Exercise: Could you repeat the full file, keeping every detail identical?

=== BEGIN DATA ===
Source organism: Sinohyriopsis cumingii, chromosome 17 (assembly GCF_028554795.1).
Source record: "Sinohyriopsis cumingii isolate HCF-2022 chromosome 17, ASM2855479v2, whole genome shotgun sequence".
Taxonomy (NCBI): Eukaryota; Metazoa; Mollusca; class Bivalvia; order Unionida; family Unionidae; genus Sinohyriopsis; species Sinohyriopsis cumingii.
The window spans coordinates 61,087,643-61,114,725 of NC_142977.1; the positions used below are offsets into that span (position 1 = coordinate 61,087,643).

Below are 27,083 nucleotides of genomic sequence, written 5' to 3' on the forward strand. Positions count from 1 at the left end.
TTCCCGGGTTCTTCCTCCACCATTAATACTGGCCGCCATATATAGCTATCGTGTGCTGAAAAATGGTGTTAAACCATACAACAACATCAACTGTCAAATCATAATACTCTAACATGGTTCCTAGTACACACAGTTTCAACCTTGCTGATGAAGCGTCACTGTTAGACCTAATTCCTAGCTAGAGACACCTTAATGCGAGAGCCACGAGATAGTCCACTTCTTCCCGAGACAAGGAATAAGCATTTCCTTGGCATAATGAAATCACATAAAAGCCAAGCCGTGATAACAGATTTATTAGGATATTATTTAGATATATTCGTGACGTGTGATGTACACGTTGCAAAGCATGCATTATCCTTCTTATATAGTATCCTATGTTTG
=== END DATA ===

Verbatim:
Source organism: Sinohyriopsis cumingii, chromosome 17 (assembly GCF_028554795.1).
Source record: "Sinohyriopsis cumingii isolate HCF-2022 chromosome 17, ASM2855479v2, whole genome shotgun sequence".
Taxonomy (NCBI): Eukaryota; Metazoa; Mollusca; class Bivalvia; order Unionida; family Unionidae; genus Sinohyriopsis; species Sinohyriopsis cumingii.
The window spans coordinates 61,087,643-61,114,725 of NC_142977.1; the positions used below are offsets into that span (position 1 = coordinate 61,087,643).

Below are 27,083 nucleotides of genomic sequence, written 5' to 3' on the forward strand. Positions count from 1 at the left end.
TTCCCGGGTTCTTCCTCCACCATTAATACTGGCCGCCATATATAGCTATCGTGTGCTGAAAAATGGTGTTAAACCATACAACAACATCAACTGTCAAATCATAATACTCTAACATGGTTCCTAGTACACACAGTTTCAACCTTGCTGATGAAGCGTCACTGTTAGACCTAATTCCTAGCTAGAGACACCTTAATGCGAGAGCCACGAGATAGTCCACTTCTTCCCGAGACAAGGAATAAGCATTTCCTTGGCATAATGAAATCACATAAAAGCCAAGCCGTGATAACAGATTTATTAGGATATTATTTAGATATATTCGTGACGTGTGATGTACACGTTGCAAAGCATGCATTATCCTTCTTATATAGTATCCTATGTTTG